SLMM's double standards
The Sri Lanka Monitoring Mission's (SLMM)
outgoing Chief, Ulf Henriccson, has dragged the monitoring mechanism to
the centre of controversy by holding the Sri Lankan Armed Forces
responsible for the killing of 17 local aid workers in early August in
Muttur, who were deployed by the French Charity, Action Against Hunger
in relief operations among the displaced.
Given the SLMM's tendency to sidestep the issue of naming and holding
the LTTE responsible for the numerous killings carried out by it of
political opponents and unarmed civilians since 2002, on the grounds
that such pronouncements are not mandated by the CFA, we wonder whether
the SLMM could not be accused of double standards when it takes it upon
itself to pronounce that the Security Forces should be held responsible
for the Muttur killings.
In other words, are not such magisterial pronouncements violative of
the SLMM's mandate, which is confined to mainly monitoring the
ceasefire? Isn't the outgoing SLMM Chief risking being accused of
"shooting from the hip" by making such comments unreservedly?
Nevertheless, the SLMM chief would need to answer Government Defence
Spokesman Keheliya Rambukwella's strictures on his pronouncements over
the killings, if the latter are to carry any weight. For instance, there
is the CID finding that Muttur was under LTTE control at the time the
massacre occurred. Besides, the SLMM needs to take into consideration
the JMO report which points to the possible time of the massacre. All
such evidence points to the fact that Muttur was under LTTE control at
the time of the killings.
We hope, then, that the SLMM would take the bull by the horns or
rather the Tiger by its cruel jaws, and not hesitate to identify the
real killers behind the massacre.
Moreover, the SLMM has failed to meet the crucial test of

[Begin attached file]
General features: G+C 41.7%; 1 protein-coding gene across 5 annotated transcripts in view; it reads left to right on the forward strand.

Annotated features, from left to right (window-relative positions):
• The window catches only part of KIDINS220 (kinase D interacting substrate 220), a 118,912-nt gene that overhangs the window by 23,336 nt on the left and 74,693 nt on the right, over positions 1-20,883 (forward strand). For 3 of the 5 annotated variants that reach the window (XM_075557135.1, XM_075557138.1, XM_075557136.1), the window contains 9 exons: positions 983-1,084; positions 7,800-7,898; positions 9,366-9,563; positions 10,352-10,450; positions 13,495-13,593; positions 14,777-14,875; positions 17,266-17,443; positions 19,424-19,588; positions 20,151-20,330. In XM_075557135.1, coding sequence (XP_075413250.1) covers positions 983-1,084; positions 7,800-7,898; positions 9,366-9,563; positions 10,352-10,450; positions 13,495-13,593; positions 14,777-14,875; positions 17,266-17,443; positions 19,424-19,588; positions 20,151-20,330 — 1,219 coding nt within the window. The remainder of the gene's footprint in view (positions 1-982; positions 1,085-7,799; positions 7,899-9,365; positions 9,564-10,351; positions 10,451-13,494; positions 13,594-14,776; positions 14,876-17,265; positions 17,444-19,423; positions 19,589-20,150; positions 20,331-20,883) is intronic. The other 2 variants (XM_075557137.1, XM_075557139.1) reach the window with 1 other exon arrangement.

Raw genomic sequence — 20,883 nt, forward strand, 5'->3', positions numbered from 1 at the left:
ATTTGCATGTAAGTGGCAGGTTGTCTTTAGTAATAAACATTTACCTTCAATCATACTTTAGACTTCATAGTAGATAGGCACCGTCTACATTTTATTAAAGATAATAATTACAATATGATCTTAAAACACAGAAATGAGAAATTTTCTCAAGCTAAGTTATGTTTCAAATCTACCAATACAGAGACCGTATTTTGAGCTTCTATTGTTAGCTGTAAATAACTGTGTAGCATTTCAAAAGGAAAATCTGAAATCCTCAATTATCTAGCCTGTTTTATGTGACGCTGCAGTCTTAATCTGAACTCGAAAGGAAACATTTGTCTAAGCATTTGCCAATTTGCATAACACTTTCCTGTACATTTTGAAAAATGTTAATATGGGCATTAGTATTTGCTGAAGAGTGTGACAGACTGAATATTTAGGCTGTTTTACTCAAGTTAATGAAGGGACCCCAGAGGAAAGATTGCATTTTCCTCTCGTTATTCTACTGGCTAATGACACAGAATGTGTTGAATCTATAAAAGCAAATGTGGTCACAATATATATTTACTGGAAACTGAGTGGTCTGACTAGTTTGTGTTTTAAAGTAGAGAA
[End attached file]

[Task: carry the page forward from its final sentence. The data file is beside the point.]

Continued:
transparency and divulge very clearly the methodology adopted by it to
arrive at the conclusion that the Security Forces should be held
responsible for the killings. If the SLMM allegation is to carry any
weight the public thirst for knowledge on this score must be quenched.
The SLMM should also consider the cardinal point that the Government
flew down forensic experts from Australia to probe these killings. Is
this the conduct of a guilty party?
We hope complete rationality and clarity of thinking would guide the
deliberations of the SLMM, which plays a crucial role in the peace
process. It needs to refrain from rushing to conclusions which would
prove controversial and stir the basest of emotions among some.
A crucial function of the SLMM is to dialogue closely with the
parties to the conflict and ensure the non-recurrence of ceasefire
This requires profound sagacity and impartiality. It would help the
peace process greatly if the SLMM weighs very carefully the evidence at
hand before rushing to conclusions.
A prime need at the moment is the strengthening of the Rule of Law.
We do not believe anything positive would be achieved through the
jettisoning of this cardinal value.
Accordingly, all responsible quarters should go the extra mile to
ensure that all wrong-doers are brought to justice speedily. Let us not
fail in this great undertaking.
Over crowded prisons need for remedial action
Chairman of the Central Committee of the
Prisoners' Welfare Association T. S. Rajapakse has drawn timely
attention to the pathetic conditions within Prison by his article
"Prisons or Well Holes" appeared on CDN 01/08/06 - Truly the
situation is such that Prisons are "bursting at the seams."
Developing prejudices through education
Since its inception practically, the Government
has had to handle a relentless series of assaults by the Tigers.
Contrary to the myth spread by both the LTTE and its sympathizers in
the opposition, the response has generally been admirable, combining
commensurate military responses with a firm commitment to a
Continuation of the unwise intent to keep the Tamil question
Kethesh represented the future so many fine Sri
Lankans are struggling to build pluralistic, respectful of human
life and human rights, deeply democratic. His life stands as a
symbol of what is good and right in the country.